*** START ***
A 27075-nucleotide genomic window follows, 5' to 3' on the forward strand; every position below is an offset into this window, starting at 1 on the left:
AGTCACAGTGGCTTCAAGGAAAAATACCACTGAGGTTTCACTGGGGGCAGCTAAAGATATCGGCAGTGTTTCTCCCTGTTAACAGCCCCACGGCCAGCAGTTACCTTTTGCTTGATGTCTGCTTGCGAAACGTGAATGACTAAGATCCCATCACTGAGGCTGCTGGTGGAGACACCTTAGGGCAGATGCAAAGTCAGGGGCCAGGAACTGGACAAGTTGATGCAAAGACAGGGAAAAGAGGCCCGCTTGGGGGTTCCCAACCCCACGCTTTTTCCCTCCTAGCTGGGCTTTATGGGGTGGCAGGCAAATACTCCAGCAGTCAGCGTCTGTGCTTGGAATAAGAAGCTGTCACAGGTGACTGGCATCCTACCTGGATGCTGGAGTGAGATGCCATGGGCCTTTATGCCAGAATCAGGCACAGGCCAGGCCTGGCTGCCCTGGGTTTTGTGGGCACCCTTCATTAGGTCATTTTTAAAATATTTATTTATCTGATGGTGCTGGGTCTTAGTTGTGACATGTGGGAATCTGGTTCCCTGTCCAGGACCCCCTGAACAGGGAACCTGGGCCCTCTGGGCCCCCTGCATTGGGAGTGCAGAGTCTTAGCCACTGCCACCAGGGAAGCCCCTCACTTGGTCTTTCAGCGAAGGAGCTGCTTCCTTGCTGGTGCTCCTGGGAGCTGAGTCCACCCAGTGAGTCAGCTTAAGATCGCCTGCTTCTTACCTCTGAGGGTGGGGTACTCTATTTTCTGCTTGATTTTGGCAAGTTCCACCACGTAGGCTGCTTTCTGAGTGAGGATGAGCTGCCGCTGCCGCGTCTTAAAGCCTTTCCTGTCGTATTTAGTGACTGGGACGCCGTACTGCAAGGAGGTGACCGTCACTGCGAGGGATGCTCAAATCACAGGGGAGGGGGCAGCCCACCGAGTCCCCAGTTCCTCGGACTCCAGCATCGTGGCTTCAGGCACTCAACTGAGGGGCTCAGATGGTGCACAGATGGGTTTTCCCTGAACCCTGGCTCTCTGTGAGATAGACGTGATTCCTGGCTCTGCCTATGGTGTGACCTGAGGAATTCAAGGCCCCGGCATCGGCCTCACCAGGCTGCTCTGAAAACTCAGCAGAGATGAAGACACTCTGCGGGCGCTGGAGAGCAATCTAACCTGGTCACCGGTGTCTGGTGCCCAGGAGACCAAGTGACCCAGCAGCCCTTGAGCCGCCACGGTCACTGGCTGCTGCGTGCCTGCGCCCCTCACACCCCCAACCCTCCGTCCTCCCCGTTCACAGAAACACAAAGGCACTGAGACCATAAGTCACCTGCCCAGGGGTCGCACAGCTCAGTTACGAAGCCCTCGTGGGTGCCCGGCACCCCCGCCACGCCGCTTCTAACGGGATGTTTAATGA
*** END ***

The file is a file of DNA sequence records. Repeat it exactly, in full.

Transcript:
A 27075-nucleotide genomic window follows, 5' to 3' on the forward strand; every position below is an offset into this window, starting at 1 on the left:
AGTCACAGTGGCTTCAAGGAAAAATACCACTGAGGTTTCACTGGGGGCAGCTAAAGATATCGGCAGTGTTTCTCCCTGTTAACAGCCCCACGGCCAGCAGTTACCTTTTGCTTGATGTCTGCTTGCGAAACGTGAATGACTAAGATCCCATCACTGAGGCTGCTGGTGGAGACACCTTAGGGCAGATGCAAAGTCAGGGGCCAGGAACTGGACAAGTTGATGCAAAGACAGGGAAAAGAGGCCCGCTTGGGGGTTCCCAACCCCACGCTTTTTCCCTCCTAGCTGGGCTTTATGGGGTGGCAGGCAAATACTCCAGCAGTCAGCGTCTGTGCTTGGAATAAGAAGCTGTCACAGGTGACTGGCATCCTACCTGGATGCTGGAGTGAGATGCCATGGGCCTTTATGCCAGAATCAGGCACAGGCCAGGCCTGGCTGCCCTGGGTTTTGTGGGCACCCTTCATTAGGTCATTTTTAAAATATTTATTTATCTGATGGTGCTGGGTCTTAGTTGTGACATGTGGGAATCTGGTTCCCTGTCCAGGACCCCCTGAACAGGGAACCTGGGCCCTCTGGGCCCCCTGCATTGGGAGTGCAGAGTCTTAGCCACTGCCACCAGGGAAGCCCCTCACTTGGTCTTTCAGCGAAGGAGCTGCTTCCTTGCTGGTGCTCCTGGGAGCTGAGTCCACCCAGTGAGTCAGCTTAAGATCGCCTGCTTCTTACCTCTGAGGGTGGGGTACTCTATTTTCTGCTTGATTTTGGCAAGTTCCACCACGTAGGCTGCTTTCTGAGTGAGGATGAGCTGCCGCTGCCGCGTCTTAAAGCCTTTCCTGTCGTATTTAGTGACTGGGACGCCGTACTGCAAGGAGGTGACCGTCACTGCGAGGGATGCTCAAATCACAGGGGAGGGGGCAGCCCACCGAGTCCCCAGTTCCTCGGACTCCAGCATCGTGGCTTCAGGCACTCAACTGAGGGGCTCAGATGGTGCACAGATGGGTTTTCCCTGAACCCTGGCTCTCTGTGAGATAGACGTGATTCCTGGCTCTGCCTATGGTGTGACCTGAGGAATTCAAGGCCCCGGCATCGGCCTCACCAGGCTGCTCTGAAAACTCAGCAGAGATGAAGACACTCTGCGGGCGCTGGAGAGCAATCTAACCTGGTCACCGGTGTCTGGTGCCCAGGAGACCAAGTGACCCAGCAGCCCTTGAGCCGCCACGGTCACTGGCTGCTGCGTGCCTGCGCCCCTCACACCCCCAACCCTCCGTCCTCCCCGTTCACAGAAACACAAAGGCACTGAGACCATAAGTCACCTGCCCAGGGGTCGCACAGCTCAGTTACGAAGCCCTCGTGGGTGCCCGGCACCCCCGCCACGCCGCTTCTAACGGGATGTTTAATGA